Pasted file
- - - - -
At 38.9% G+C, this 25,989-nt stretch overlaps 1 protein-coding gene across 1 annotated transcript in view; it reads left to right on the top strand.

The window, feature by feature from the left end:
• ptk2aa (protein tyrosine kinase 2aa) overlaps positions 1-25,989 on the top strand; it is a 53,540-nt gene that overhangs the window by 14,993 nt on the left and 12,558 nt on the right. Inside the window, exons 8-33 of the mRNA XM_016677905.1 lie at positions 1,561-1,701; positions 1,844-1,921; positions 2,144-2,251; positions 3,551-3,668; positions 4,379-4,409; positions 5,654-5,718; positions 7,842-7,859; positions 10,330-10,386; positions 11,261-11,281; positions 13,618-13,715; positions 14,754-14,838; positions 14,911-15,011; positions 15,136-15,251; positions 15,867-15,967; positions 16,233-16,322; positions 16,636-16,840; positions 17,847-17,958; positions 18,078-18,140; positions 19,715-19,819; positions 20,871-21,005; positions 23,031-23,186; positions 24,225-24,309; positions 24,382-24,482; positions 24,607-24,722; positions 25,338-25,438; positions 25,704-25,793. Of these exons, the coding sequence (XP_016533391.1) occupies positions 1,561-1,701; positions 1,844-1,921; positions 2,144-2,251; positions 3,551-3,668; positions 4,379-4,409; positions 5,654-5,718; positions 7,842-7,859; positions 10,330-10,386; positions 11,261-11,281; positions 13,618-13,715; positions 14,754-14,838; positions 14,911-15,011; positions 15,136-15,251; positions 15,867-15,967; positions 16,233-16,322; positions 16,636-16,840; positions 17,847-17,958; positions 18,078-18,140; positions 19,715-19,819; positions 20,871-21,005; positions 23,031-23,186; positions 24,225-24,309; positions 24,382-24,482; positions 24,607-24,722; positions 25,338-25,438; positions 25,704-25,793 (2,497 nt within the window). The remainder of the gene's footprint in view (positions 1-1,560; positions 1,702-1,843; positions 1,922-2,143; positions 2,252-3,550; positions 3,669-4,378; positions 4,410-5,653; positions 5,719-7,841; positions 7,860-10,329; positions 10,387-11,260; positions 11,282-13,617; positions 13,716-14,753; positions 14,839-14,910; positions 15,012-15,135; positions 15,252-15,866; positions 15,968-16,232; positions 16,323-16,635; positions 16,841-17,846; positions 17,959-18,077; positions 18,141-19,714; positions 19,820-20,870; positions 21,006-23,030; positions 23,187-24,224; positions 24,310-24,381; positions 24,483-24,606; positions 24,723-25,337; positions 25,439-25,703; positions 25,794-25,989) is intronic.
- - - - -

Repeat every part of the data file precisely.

At 38.9% G+C, this 25,989-nt stretch overlaps 1 protein-coding gene across 1 annotated transcript in view; it reads left to right on the top strand.

The window, feature by feature from the left end:
• ptk2aa (protein tyrosine kinase 2aa) overlaps positions 1-25,989 on the top strand; it is a 53,540-nt gene that overhangs the window by 14,993 nt on the left and 12,558 nt on the right. Inside the window, exons 8-33 of the mRNA XM_016677905.1 lie at positions 1,561-1,701; positions 1,844-1,921; positions 2,144-2,251; positions 3,551-3,668; positions 4,379-4,409; positions 5,654-5,718; positions 7,842-7,859; positions 10,330-10,386; positions 11,261-11,281; positions 13,618-13,715; positions 14,754-14,838; positions 14,911-15,011; positions 15,136-15,251; positions 15,867-15,967; positions 16,233-16,322; positions 16,636-16,840; positions 17,847-17,958; positions 18,078-18,140; positions 19,715-19,819; positions 20,871-21,005; positions 23,031-23,186; positions 24,225-24,309; positions 24,382-24,482; positions 24,607-24,722; positions 25,338-25,438; positions 25,704-25,793. Of these exons, the coding sequence (XP_016533391.1) occupies positions 1,561-1,701; positions 1,844-1,921; positions 2,144-2,251; positions 3,551-3,668; positions 4,379-4,409; positions 5,654-5,718; positions 7,842-7,859; positions 10,330-10,386; positions 11,261-11,281; positions 13,618-13,715; positions 14,754-14,838; positions 14,911-15,011; positions 15,136-15,251; positions 15,867-15,967; positions 16,233-16,322; positions 16,636-16,840; positions 17,847-17,958; positions 18,078-18,140; positions 19,715-19,819; positions 20,871-21,005; positions 23,031-23,186; positions 24,225-24,309; positions 24,382-24,482; positions 24,607-24,722; positions 25,338-25,438; positions 25,704-25,793 (2,497 nt within the window). The remainder of the gene's footprint in view (positions 1-1,560; positions 1,702-1,843; positions 1,922-2,143; positions 2,252-3,550; positions 3,669-4,378; positions 4,410-5,653; positions 5,719-7,841; positions 7,860-10,329; positions 10,387-11,260; positions 11,282-13,617; positions 13,716-14,753; positions 14,839-14,910; positions 15,012-15,135; positions 15,252-15,866; positions 15,968-16,232; positions 16,323-16,635; positions 16,841-17,846; positions 17,959-18,077; positions 18,141-19,714; positions 19,820-20,870; positions 21,006-23,030; positions 23,187-24,224; positions 24,310-24,381; positions 24,483-24,606; positions 24,723-25,337; positions 25,439-25,703; positions 25,794-25,989) is intronic.